“I speak for the trees,” numerous signs stated, with variations on exactly what the trees would say in the face of climate change, complete with laments and expletives.
Small but mighty, the Lorax, like the children participating in the event, were confident they could be the force needed to make a difference.
“Adults are not going to be able to change [legislation] on their own because they’re going to be gone before there’s enough time to change it. It’s not like everything is going to change right away, but we’re going to lay out the steps to make it easier to change,” said FALA’s Aneeka Bippus, 12, who proudly said she would be voting in 2024.
Drew Fockler, a volunteer with the Citizens' Climate Lobby and an environmental studies student at Coconino Community College, helped with outreach in the months prior to the event.
He said networks of people like the hundreds who gathered for the strike are key to fighting such global issues.
“I hope people walk away with a sense that there is something they can do. The problem of climate change is that it paralyzes us sometimes because it is so big. … The best place to start is with a relationship,” he said.
After more than 18 years of operation, Camping World in Bellemont found itself among 36 other stores across the country that shut down earlier this month.
On Sept. 10, the roughly 25 employees who worked at the Bellemont location were gathered and told that it was their last week, and most had only three to four more days of work.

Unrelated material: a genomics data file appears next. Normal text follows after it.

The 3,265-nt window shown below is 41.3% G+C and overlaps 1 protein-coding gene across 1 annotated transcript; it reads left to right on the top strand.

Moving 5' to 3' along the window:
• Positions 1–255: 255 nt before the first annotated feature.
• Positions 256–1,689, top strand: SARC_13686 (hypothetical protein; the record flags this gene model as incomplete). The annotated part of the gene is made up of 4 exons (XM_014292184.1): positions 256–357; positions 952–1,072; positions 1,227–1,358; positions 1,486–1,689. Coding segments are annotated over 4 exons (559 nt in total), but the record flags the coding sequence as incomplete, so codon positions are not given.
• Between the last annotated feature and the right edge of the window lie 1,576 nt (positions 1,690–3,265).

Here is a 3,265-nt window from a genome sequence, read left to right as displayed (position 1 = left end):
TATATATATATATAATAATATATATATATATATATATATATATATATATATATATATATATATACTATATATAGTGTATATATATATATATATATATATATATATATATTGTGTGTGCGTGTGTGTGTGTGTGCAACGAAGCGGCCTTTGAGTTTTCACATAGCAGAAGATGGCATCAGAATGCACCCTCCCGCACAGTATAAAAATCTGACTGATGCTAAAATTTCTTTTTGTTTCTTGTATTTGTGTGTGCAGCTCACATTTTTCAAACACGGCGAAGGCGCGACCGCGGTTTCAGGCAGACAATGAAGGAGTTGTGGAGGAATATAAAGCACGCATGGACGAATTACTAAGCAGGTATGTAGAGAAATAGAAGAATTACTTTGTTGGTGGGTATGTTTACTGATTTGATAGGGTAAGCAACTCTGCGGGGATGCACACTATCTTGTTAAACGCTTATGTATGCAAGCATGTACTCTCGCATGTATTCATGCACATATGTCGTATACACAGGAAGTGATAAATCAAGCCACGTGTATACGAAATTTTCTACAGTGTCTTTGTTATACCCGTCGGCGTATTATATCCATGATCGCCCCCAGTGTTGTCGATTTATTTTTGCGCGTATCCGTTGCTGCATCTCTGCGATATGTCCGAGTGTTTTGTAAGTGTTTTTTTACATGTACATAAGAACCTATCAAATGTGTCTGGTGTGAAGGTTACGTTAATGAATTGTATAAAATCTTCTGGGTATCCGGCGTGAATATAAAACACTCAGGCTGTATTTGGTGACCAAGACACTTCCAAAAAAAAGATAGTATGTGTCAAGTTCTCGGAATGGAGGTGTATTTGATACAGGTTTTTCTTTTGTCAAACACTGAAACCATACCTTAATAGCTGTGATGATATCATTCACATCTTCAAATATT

Jon Martinez, who had worked at the Bellemont Camping World for a little over four years, said the announcement caught the majority of employees flat-footed.
Martinez and Bill Betoney, another sales representative, both said they had seen the writing on the wall in the previous few weeks. Although there was no explicit communication from the regional office in Phoenix, both said the store had stopped receiving shipments of new products and RVs, with some RV units even being moved to other stores.
Still, for most employees, the news was a shock. Martinez said because he is reaching the end of his career, the job loss might affect him less than many of his former co-workers.
Betoney, who has a separate silk screening business that he never stopped running even while at Camping World, said he is in a similar situation.